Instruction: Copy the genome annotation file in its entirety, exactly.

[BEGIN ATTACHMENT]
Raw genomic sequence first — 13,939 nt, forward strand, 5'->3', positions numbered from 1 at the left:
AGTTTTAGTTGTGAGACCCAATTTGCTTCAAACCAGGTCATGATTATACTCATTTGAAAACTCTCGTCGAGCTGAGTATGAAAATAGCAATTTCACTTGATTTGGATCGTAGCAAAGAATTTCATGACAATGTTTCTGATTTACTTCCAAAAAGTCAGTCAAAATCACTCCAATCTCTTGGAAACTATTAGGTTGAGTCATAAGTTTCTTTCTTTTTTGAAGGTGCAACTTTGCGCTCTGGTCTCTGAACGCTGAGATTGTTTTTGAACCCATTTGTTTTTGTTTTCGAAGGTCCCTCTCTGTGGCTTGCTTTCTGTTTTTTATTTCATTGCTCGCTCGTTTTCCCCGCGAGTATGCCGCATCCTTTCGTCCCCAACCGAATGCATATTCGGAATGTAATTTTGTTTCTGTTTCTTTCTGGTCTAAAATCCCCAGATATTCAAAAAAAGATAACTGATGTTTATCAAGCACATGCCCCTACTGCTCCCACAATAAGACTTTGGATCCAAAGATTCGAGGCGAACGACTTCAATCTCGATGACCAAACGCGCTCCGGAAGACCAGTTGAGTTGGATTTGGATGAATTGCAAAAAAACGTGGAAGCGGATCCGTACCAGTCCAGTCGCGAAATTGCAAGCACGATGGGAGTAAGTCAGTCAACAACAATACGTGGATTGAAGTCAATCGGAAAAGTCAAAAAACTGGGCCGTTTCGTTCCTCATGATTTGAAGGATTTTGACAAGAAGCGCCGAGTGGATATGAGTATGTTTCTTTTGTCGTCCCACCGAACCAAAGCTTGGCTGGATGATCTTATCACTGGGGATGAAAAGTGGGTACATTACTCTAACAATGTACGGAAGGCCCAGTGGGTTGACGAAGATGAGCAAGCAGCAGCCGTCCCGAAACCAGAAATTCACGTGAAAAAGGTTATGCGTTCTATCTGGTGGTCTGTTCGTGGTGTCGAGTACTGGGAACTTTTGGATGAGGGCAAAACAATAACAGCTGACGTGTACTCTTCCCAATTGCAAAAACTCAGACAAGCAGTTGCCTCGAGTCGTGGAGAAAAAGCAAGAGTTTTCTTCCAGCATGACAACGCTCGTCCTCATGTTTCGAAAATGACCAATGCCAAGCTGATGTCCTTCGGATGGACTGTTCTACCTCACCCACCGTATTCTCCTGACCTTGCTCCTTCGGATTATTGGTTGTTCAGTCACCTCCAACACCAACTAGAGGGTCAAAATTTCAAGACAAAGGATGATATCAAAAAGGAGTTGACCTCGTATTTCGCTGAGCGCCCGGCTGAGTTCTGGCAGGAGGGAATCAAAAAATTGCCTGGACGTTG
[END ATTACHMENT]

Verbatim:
Raw genomic sequence first — 13,939 nt, forward strand, 5'->3', positions numbered from 1 at the left:
AGTTTTAGTTGTGAGACCCAATTTGCTTCAAACCAGGTCATGATTATACTCATTTGAAAACTCTCGTCGAGCTGAGTATGAAAATAGCAATTTCACTTGATTTGGATCGTAGCAAAGAATTTCATGACAATGTTTCTGATTTACTTCCAAAAAGTCAGTCAAAATCACTCCAATCTCTTGGAAACTATTAGGTTGAGTCATAAGTTTCTTTCTTTTTTGAAGGTGCAACTTTGCGCTCTGGTCTCTGAACGCTGAGATTGTTTTTGAACCCATTTGTTTTTGTTTTCGAAGGTCCCTCTCTGTGGCTTGCTTTCTGTTTTTTATTTCATTGCTCGCTCGTTTTCCCCGCGAGTATGCCGCATCCTTTCGTCCCCAACCGAATGCATATTCGGAATGTAATTTTGTTTCTGTTTCTTTCTGGTCTAAAATCCCCAGATATTCAAAAAAAGATAACTGATGTTTATCAAGCACATGCCCCTACTGCTCCCACAATAAGACTTTGGATCCAAAGATTCGAGGCGAACGACTTCAATCTCGATGACCAAACGCGCTCCGGAAGACCAGTTGAGTTGGATTTGGATGAATTGCAAAAAAACGTGGAAGCGGATCCGTACCAGTCCAGTCGCGAAATTGCAAGCACGATGGGAGTAAGTCAGTCAACAACAATACGTGGATTGAAGTCAATCGGAAAAGTCAAAAAACTGGGCCGTTTCGTTCCTCATGATTTGAAGGATTTTGACAAGAAGCGCCGAGTGGATATGAGTATGTTTCTTTTGTCGTCCCACCGAACCAAAGCTTGGCTGGATGATCTTATCACTGGGGATGAAAAGTGGGTACATTACTCTAACAATGTACGGAAGGCCCAGTGGGTTGACGAAGATGAGCAAGCAGCAGCCGTCCCGAAACCAGAAATTCACGTGAAAAAGGTTATGCGTTCTATCTGGTGGTCTGTTCGTGGTGTCGAGTACTGGGAACTTTTGGATGAGGGCAAAACAATAACAGCTGACGTGTACTCTTCCCAATTGCAAAAACTCAGACAAGCAGTTGCCTCGAGTCGTGGAGAAAAAGCAAGAGTTTTCTTCCAGCATGACAACGCTCGTCCTCATGTTTCGAAAATGACCAATGCCAAGCTGATGTCCTTCGGATGGACTGTTCTACCTCACCCACCGTATTCTCCTGACCTTGCTCCTTCGGATTATTGGTTGTTCAGTCACCTCCAACACCAACTAGAGGGTCAAAATTTCAAGACAAAGGATGATATCAAAAAGGAGTTGACCTCGTATTTCGCTGAGCGCCCGGCTGAGTTCTGGCAGGAGGGAATCAAAAAATTGCCTGGACGTTG